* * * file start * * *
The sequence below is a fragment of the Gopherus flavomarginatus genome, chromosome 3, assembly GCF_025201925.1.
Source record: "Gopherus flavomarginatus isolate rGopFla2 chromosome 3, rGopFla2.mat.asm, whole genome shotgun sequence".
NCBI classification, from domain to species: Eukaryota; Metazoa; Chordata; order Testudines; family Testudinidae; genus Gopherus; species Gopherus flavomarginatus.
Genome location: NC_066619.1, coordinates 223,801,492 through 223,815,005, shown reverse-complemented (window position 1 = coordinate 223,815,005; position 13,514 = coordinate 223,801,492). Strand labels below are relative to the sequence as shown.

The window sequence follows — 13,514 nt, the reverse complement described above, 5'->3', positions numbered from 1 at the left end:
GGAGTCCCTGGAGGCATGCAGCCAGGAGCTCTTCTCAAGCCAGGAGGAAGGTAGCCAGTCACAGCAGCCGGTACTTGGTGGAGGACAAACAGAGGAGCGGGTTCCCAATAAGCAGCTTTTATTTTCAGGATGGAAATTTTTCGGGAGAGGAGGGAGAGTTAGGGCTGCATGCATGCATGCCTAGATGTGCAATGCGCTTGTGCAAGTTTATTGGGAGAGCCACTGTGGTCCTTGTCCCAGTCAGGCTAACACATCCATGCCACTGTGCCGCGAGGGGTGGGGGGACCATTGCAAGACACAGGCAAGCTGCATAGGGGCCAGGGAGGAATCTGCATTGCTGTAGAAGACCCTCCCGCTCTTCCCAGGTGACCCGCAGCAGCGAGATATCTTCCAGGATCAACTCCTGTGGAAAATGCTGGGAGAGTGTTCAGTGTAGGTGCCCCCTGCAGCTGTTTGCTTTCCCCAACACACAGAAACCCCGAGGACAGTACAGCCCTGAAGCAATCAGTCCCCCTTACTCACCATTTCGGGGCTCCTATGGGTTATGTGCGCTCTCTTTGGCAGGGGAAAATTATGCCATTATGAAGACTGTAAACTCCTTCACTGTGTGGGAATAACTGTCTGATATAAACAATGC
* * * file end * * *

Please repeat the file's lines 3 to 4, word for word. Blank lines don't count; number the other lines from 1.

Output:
NCBI classification, from domain to species: Eukaryota; Metazoa; Chordata; order Testudines; family Testudinidae; genus Gopherus; species Gopherus flavomarginatus.
Genome location: NC_066619.1, coordinates 223,801,492 through 223,815,005, shown reverse-complemented (window position 1 = coordinate 223,815,005; position 13,514 = coordinate 223,801,492). Strand labels below are relative to the sequence as shown.